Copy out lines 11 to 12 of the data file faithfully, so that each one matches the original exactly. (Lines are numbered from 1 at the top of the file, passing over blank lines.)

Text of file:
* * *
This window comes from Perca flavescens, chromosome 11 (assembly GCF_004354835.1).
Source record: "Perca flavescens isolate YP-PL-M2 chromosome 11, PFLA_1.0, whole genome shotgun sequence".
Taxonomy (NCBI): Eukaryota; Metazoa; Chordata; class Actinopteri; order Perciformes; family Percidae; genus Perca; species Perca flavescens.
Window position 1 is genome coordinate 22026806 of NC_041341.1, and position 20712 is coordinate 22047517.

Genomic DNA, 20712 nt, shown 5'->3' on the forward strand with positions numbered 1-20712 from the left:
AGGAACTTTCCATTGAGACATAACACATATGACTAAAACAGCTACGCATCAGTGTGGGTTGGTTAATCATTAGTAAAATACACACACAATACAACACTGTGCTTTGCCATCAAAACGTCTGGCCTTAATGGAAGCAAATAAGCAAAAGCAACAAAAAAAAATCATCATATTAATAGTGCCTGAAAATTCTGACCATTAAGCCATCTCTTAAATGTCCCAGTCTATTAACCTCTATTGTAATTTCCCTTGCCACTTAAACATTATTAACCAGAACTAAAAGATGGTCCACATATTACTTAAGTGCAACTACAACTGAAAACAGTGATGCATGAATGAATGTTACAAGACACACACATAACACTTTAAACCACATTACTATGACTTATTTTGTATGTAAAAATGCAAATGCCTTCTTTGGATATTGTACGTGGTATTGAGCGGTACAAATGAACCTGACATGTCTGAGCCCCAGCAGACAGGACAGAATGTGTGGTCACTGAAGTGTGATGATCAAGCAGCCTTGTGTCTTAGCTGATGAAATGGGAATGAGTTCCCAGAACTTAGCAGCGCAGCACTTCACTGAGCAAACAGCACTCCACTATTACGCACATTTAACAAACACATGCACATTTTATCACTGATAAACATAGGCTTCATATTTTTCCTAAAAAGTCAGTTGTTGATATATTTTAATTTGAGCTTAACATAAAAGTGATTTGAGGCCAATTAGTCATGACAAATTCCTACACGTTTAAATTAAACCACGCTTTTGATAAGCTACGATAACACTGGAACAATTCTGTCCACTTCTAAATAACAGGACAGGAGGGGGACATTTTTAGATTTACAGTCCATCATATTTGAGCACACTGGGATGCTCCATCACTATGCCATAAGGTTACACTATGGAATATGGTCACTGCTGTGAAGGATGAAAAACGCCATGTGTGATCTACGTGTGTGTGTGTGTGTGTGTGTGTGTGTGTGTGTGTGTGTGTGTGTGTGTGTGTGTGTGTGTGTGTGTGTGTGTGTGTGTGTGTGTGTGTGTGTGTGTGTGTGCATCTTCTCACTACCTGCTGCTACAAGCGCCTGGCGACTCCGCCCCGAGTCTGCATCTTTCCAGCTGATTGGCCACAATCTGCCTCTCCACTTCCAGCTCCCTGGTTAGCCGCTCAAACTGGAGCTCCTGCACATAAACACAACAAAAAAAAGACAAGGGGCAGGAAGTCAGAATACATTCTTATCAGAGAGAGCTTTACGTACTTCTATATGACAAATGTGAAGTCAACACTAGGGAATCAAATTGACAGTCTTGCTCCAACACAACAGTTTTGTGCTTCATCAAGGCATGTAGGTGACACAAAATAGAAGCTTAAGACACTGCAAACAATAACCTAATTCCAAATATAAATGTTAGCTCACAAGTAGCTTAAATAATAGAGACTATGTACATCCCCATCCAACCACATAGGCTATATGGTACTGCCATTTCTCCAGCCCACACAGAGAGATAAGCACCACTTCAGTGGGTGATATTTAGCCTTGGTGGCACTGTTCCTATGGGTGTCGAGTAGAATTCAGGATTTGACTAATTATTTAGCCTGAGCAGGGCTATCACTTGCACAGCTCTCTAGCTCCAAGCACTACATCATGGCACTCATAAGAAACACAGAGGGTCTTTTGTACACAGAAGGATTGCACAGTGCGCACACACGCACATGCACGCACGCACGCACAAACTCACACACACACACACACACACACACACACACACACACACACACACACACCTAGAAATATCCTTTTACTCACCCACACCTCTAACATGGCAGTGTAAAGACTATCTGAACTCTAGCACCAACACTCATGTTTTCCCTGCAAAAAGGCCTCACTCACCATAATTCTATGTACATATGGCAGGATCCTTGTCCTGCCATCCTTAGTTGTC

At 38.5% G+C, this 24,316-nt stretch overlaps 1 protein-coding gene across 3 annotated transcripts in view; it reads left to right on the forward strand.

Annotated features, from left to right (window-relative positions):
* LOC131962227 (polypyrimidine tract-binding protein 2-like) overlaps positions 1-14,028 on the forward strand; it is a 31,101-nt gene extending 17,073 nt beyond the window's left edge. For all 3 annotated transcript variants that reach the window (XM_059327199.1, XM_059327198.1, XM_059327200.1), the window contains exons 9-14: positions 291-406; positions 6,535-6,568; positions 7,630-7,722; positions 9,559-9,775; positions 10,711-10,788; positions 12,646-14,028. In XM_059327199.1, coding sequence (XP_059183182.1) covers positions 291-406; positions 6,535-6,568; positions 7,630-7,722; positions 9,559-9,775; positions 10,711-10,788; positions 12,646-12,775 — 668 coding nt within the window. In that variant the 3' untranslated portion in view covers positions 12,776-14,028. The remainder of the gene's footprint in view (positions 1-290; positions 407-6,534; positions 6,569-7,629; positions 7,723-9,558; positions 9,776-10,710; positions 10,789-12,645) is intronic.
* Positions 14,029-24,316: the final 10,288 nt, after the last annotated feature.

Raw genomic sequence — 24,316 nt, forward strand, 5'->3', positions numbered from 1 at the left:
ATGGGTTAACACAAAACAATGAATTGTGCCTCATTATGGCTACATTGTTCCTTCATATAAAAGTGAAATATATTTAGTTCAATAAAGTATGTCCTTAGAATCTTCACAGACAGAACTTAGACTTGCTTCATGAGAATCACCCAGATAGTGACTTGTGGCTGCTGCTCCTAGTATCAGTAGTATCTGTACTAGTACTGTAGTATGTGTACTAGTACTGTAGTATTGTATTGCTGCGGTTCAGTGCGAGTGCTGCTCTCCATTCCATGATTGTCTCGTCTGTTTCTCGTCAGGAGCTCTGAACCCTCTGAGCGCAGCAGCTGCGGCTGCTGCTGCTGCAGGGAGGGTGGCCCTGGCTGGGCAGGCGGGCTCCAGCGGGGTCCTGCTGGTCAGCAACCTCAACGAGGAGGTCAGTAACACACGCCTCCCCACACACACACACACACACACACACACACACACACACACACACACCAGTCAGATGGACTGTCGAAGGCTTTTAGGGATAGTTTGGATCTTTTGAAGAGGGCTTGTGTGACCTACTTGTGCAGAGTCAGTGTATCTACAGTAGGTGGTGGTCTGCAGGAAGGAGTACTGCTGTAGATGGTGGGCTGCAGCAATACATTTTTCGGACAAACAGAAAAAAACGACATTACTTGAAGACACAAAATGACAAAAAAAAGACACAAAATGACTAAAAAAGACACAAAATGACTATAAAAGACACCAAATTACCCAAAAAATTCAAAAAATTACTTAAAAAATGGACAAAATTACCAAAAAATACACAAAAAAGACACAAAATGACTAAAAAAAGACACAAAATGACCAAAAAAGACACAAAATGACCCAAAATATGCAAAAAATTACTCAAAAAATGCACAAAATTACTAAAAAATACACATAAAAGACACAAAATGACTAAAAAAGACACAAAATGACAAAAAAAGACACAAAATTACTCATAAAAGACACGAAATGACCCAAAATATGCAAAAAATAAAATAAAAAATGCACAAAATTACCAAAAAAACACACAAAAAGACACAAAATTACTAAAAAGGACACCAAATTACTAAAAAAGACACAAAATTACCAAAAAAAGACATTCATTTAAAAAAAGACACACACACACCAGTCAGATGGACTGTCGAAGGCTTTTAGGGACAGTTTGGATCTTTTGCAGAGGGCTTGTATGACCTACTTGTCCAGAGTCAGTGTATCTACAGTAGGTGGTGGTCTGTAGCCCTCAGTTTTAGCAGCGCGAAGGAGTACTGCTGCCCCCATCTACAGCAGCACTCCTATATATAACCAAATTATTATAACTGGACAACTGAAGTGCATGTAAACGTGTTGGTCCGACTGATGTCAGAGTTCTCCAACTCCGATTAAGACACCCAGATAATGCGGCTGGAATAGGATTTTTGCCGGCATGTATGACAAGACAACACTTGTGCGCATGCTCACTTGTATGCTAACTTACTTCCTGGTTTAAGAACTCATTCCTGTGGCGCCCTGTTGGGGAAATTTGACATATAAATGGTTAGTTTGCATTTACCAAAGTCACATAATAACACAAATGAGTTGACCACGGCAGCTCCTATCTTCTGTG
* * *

Raw genomic sequence — 24,316 nt, forward strand, 5'->3', positions numbered from 1 at the left:
ATGGGTTAACACAAAACAATGAATTGTGCCTCATTATGGCTACATTGTTCCTTCATATAAAAGTGAAATATATTTAGTTCAATAAAGTATGTCCTTAGAATCTTCACAGACAGAACTTAGACTTGCTTCATGAGAATCACCCAGATAGTGACTTGTGGCTGCTGCTCCTAGTATCAGTAGTATCTGTACTAGTACTGTAGTATGTGTACTAGTACTGTAGTATTGTATTGCTGCGGTTCAGTGCGAGTGCTGCTCTCCATTCCATGATTGTCTCGTCTGTTTCTCGTCAGGAGCTCTGAACCCTCTGAGCGCAGCAGCTGCGGCTGCTGCTGCTGCAGGGAGGGTGGCCCTGGCTGGGCAGGCGGGCTCCAGCGGGGTCCTGCTGGTCAGCAACCTCAACGAGGAGGTCAGTAACACACGCCTCCCCACACACACACACACACACACACACACACACACACACACACACACCAGTCAGATGGACTGTCGAAGGCTTTTAGGGATAGTTTGGATCTTTTGAAGAGGGCTTGTGTGACCTACTTGTGCAGAGTCAGTGTATCTACAGTAGGTGGTGGTCTGCAGGAAGGAGTACTGCTGTAGATGGTGGGCTGCAGCAATACATTTTTCGGACAAACAGAAAAAAACGACATTACTTGAAGACACAAAATGACAAAAAAAAGACACAAAATGACTAAAAAAGACACAAAATGACTATAAAAGACACCAAATTACCCAAAAAATTCAAAAAATTACTTAAAAAATGGACAAAATTACCAAAAAATACACAAAAAAGACACAAAATGACTAAAAAAAGACACAAAATGACCAAAAAAGACACAAAATGACCCAAAATATGCAAAAAATTACTCAAAAAATGCACAAAATTACTAAAAAATACACATAAAAGACACAAAATGACTAAAAAAGACACAAAATGACAAAAAAAGACACAAAATTACTCATAAAAGACACGAAATGACCCAAAATATGCAAAAAATAAAATAAAAAATGCACAAAATTACCAAAAAAACACACAAAAAGACACAAAATTACTAAAAAGGACACCAAATTACTAAAAAAGACACAAAATTACCAAAAAAAGACATTCATTTAAAAAAAGACACACACACACCAGTCAGATGGACTGTCGAAGGCTTTTAGGGACAGTTTGGATCTTTTGCAGAGGGCTTGTATGACCTACTTGTCCAGAGTCAGTGTATCTACAGTAGGTGGTGGTCTGTAGCCCTCAGTTTTAGCAGCGCGAAGGAGTACTGCTGCCCCCATCTACAGCAGCACTCCTATATATAACCAAATTATTATAACTGGACAACTGAAGTGCATGTAAACGTGTTGGTCCGACTGATGTCAGAGTTCTCCAACTCCGATTAAGACACCCAGATAATGCGGCTGGAATAGGATTTTTGCCGGCATGTATGACAAGACAACACTTGTGCGCATGCTCACTTGTATGCTAACTTACTTCCTGGTTTAAGAACTCATTCCTGTGGCGCCCTGTTGGGGAAATTTGACATATAAATGGTTAGTTTGCATTTACCAAAGTCACATAATAACACAAATGAGTTGACCACGGCAGCTCCTATCTTCTGTG